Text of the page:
Chaplaincy services are costing the NHS more than £32m, according to research by the National Secular Society (NSS), which says religious organisations should fund their own presence in hospitals to pay for roughly 1,300 nurses or more than 2,500 cleaning staff.
The NSS sent the report to the Health Minister, Alan Johnson, calling on him to review chaplaincy services with a view to ending taxpayer funding for them.
Terry Sanderson, president of the NSS, said: “We are not asking for an end to chaplaincy services, but we are asking that the taxpayer not be made responsible for them. Hospital chaplains are not on most people’s list of essential services in a healthcare setting.”
“The headline figure only takes into account the salaries of the chaplains, it doesn’t take account of National Insurance contributions, pension payments, administration costs, office accommodation, training, the upkeep of chapels and prayer rooms. We can conservatively add another 20% to the headline figure, taking it up to £40m.”
He added: “For some people – we suspect a very few – chaplains serve a useful purpose. But most people would prefer the tens of millions spent on clerics to be spent instead on nurses, doctors, cleaners and equipment.”
Mr Sanderson said that if the churches and religious bodies considered these services so vital, they should be prepared to fund them themselves.
The NSS report claims that not only are clerics employed, but in some cases organists are on the payroll to play in chapels. In some instances, Catholic priests are called to deliver “last rites” and they charge the hospital a call-out for it.
“Surely it is not the hospital’s responsibility to fund such activities,” said Mr Sanderson. “The provision of last rites and other such rituals is surely a fundamental responsibility of the Church itself.”
However, union Unite described the NSS’s attack on the NHS chaplaincy service as “erroneous and simplistic”, and said that chaplains “add value” to the NHS.
Unite pointed out that having chaplains in hospitals means fully-stretched nurses don’t have to balance the needs of bereaved families, when other patients need urgent care.
It also said that if a patient dies and has no relatives, the NHS conducts the funeral (contract) services, and having an NHS chaplain doing this means that the £100 legal fee for the service is not paid to an outside cleric – thus saving the NHS money.
Revd Dr Chris Swift, a former president of Unite/The College of Health Care Chaplains, said: “The NSS report is based on erroneous and simplistic assumptions that do not delve into the real work that chaplains from all faiths carry out in the NHS on daily basis in often emotionally fraught situations.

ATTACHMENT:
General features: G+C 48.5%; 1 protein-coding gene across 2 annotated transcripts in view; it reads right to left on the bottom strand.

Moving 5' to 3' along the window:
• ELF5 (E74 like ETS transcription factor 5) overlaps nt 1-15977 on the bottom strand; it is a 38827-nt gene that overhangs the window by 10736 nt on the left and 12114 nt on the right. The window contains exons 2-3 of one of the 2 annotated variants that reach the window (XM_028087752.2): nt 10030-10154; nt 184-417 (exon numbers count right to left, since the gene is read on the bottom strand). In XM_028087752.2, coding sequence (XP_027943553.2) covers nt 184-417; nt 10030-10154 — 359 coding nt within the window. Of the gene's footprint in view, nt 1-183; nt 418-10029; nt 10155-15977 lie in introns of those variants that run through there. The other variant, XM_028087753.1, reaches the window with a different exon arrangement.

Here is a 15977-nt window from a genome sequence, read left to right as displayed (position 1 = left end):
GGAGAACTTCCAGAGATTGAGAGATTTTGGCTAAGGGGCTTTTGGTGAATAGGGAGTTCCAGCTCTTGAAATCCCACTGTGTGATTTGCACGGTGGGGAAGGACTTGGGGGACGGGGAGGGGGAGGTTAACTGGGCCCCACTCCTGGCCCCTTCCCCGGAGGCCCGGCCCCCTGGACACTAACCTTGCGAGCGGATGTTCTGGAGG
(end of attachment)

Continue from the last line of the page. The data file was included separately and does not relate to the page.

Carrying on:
“Over and over again, our members receive feedback from relatives and friends on how useful and comforting it was to have a NHS chaplain onhand.
He added: “I would like to see more independent research and objective study into the value of NHS chaplaincy. This research would demonstrate that chaplains are worth more than the notional £40m quoted by the NSS.”
Should the NHS fund chaplaincy services? Your comments (terms and conditions apply):
“We need our hospital chaplains, don’t drag them down to the level of our MPs. They do so much more, many students owe them their lives, whatever it costs pay them” – Carl Curtis, Southwark
“This is a shocking piece of information for the British public to stomach. It is disgraceful behaviour by the Church to take much-needed funds from the NHS, and has disgusted the majority in the UK, including those who would class themselves as Christians. The Church has been ‘caught out’ through freedom of information – priests making ‘call out charges’ to hospitals to come and give last rights and PCTs and foundation trusts paying hundreds of thousands of pounds to clergy. The NHS should only pay salaries to qualified clinical and medical staff, its administrators and maintenance employees. The public funding of religious groups within the NHS should be withdrawn immediately” – J Potts, Somerset
“Undoubtedly! Having worked with chaplains on the fallout after the retained organs issues at Alder Hey and Bristol, I can only imagine how badly the relatives and carers would have managed without the support and fantastic organisational abilities of those with whom I worked. Chaplains are also doing a wonderful, often unrecognised role in helping families deal with bereavement, miscarriage and, on a much happier note, births. Staff also benefit from having someone in whom they can confide who is involved yet detached from the clinical side of their work. In fact I attended a staff marriage at one hospital chapel. My experience is that chaplains are generally overworked and overlooked but provide an exceptional service” – Name and address withheld
“The NSS misses the point, not just of chaplains in the NHS but of life itself. The spiritual component of the human psyche is part of every person and needs nourishing most at times of serious emotional stress. It is surprising how many people, who find they can manage without faith during everyday living, find they need help when things go badly wrong. The chaplains provide this essential service, which is recognised by all who work in the NHS and the views of the NSS should be strongly refuted. On a personal note, I am fed up with people who live and prosper under the umbrella of a culture formed by the teachings of Christianity attempt to pretend that a retreat to godless barbarism is the way forward” – Alasdair Wilson, Practice Manager, Suffolk